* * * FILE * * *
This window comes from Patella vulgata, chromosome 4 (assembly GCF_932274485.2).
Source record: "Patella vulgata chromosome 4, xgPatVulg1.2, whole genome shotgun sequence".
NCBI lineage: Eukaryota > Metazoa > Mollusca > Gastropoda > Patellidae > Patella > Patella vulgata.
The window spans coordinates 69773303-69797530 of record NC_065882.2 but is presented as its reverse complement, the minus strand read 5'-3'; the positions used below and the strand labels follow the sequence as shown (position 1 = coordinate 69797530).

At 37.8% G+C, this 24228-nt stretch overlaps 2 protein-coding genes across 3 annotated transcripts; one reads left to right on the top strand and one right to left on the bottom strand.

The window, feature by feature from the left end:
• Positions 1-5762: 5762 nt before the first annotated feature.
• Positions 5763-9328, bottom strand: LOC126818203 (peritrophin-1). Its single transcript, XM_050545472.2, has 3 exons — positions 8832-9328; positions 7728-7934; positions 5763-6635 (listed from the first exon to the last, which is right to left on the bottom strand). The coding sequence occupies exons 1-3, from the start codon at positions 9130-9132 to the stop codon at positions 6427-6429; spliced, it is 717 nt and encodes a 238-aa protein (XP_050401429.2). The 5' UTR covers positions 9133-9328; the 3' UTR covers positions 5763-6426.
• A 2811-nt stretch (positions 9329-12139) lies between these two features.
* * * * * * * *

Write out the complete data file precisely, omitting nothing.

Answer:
This window comes from Patella vulgata, chromosome 4 (assembly GCF_932274485.2).
Source record: "Patella vulgata chromosome 4, xgPatVulg1.2, whole genome shotgun sequence".
NCBI lineage: Eukaryota > Metazoa > Mollusca > Gastropoda > Patellidae > Patella > Patella vulgata.
The window spans coordinates 69773303-69797530 of record NC_065882.2 but is presented as its reverse complement, the minus strand read 5'-3'; the positions used below and the strand labels follow the sequence as shown (position 1 = coordinate 69797530).

At 37.8% G+C, this 24228-nt stretch overlaps 2 protein-coding genes across 3 annotated transcripts; one reads left to right on the top strand and one right to left on the bottom strand.

The window, feature by feature from the left end:
• Positions 1-5762: 5762 nt before the first annotated feature.
• Positions 5763-9328, bottom strand: LOC126818203 (peritrophin-1). Its single transcript, XM_050545472.2, has 3 exons — positions 8832-9328; positions 7728-7934; positions 5763-6635 (listed from the first exon to the last, which is right to left on the bottom strand). The coding sequence occupies exons 1-3, from the start codon at positions 9130-9132 to the stop codon at positions 6427-6429; spliced, it is 717 nt and encodes a 238-aa protein (XP_050401429.2). The 5' UTR covers positions 9133-9328; the 3' UTR covers positions 5763-6426.
• A 2811-nt stretch (positions 9329-12139) lies between these two features.